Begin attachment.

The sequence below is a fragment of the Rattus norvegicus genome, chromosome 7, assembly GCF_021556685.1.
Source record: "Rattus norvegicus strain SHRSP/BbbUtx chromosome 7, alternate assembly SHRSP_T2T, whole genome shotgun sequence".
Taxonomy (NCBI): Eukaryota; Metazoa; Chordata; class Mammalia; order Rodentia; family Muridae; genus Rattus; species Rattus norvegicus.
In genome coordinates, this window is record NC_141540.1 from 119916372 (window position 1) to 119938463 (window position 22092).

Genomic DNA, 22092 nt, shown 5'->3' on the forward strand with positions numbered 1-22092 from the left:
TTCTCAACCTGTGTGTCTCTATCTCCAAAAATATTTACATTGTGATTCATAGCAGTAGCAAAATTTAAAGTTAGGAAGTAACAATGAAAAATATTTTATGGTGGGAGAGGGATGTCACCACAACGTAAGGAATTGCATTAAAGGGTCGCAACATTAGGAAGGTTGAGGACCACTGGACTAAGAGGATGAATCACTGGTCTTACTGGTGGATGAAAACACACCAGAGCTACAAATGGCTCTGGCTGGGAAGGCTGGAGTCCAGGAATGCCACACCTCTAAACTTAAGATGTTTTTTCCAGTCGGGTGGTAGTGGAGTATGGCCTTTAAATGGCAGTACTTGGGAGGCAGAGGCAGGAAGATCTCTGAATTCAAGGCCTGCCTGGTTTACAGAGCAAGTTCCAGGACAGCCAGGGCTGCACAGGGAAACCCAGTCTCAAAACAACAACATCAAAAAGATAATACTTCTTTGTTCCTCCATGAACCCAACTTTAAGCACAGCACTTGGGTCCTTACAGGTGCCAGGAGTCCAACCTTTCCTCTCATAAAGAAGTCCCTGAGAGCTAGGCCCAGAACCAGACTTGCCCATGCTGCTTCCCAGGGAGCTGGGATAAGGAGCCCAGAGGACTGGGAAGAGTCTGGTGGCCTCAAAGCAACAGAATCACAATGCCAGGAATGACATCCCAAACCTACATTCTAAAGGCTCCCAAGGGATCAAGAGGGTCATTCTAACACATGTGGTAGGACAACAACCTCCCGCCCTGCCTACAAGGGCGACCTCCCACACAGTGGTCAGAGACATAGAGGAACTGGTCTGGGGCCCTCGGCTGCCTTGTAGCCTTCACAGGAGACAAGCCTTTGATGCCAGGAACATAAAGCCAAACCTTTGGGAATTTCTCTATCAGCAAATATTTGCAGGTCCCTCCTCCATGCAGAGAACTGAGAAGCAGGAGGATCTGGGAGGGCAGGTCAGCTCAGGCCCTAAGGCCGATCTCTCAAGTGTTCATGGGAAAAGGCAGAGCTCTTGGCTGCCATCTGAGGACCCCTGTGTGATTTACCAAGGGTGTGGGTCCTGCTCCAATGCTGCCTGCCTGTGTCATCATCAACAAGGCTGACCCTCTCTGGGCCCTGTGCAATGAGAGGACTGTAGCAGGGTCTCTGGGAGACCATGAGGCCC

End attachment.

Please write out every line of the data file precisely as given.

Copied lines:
The sequence below is a fragment of the Rattus norvegicus genome, chromosome 7, assembly GCF_021556685.1.
Source record: "Rattus norvegicus strain SHRSP/BbbUtx chromosome 7, alternate assembly SHRSP_T2T, whole genome shotgun sequence".
Taxonomy (NCBI): Eukaryota; Metazoa; Chordata; class Mammalia; order Rodentia; family Muridae; genus Rattus; species Rattus norvegicus.
In genome coordinates, this window is record NC_141540.1 from 119916372 (window position 1) to 119938463 (window position 22092).

Genomic DNA, 22092 nt, shown 5'->3' on the forward strand with positions numbered 1-22092 from the left:
TTCTCAACCTGTGTGTCTCTATCTCCAAAAATATTTACATTGTGATTCATAGCAGTAGCAAAATTTAAAGTTAGGAAGTAACAATGAAAAATATTTTATGGTGGGAGAGGGATGTCACCACAACGTAAGGAATTGCATTAAAGGGTCGCAACATTAGGAAGGTTGAGGACCACTGGACTAAGAGGATGAATCACTGGTCTTACTGGTGGATGAAAACACACCAGAGCTACAAATGGCTCTGGCTGGGAAGGCTGGAGTCCAGGAATGCCACACCTCTAAACTTAAGATGTTTTTTCCAGTCGGGTGGTAGTGGAGTATGGCCTTTAAATGGCAGTACTTGGGAGGCAGAGGCAGGAAGATCTCTGAATTCAAGGCCTGCCTGGTTTACAGAGCAAGTTCCAGGACAGCCAGGGCTGCACAGGGAAACCCAGTCTCAAAACAACAACATCAAAAAGATAATACTTCTTTGTTCCTCCATGAACCCAACTTTAAGCACAGCACTTGGGTCCTTACAGGTGCCAGGAGTCCAACCTTTCCTCTCATAAAGAAGTCCCTGAGAGCTAGGCCCAGAACCAGACTTGCCCATGCTGCTTCCCAGGGAGCTGGGATAAGGAGCCCAGAGGACTGGGAAGAGTCTGGTGGCCTCAAAGCAACAGAATCACAATGCCAGGAATGACATCCCAAACCTACATTCTAAAGGCTCCCAAGGGATCAAGAGGGTCATTCTAACACATGTGGTAGGACAACAACCTCCCGCCCTGCCTACAAGGGCGACCTCCCACACAGTGGTCAGAGACATAGAGGAACTGGTCTGGGGCCCTCGGCTGCCTTGTAGCCTTCACAGGAGACAAGCCTTTGATGCCAGGAACATAAAGCCAAACCTTTGGGAATTTCTCTATCAGCAAATATTTGCAGGTCCCTCCTCCATGCAGAGAACTGAGAAGCAGGAGGATCTGGGAGGGCAGGTCAGCTCAGGCCCTAAGGCCGATCTCTCAAGTGTTCATGGGAAAAGGCAGAGCTCTTGGCTGCCATCTGAGGACCCCTGTGTGATTTACCAAGGGTGTGGGTCCTGCTCCAATGCTGCCTGCCTGTGTCATCATCAACAAGGCTGACCCTCTCTGGGCCCTGTGCAATGAGAGGACTGTAGCAGGGTCTCTGGGAGACCATGAGGCCC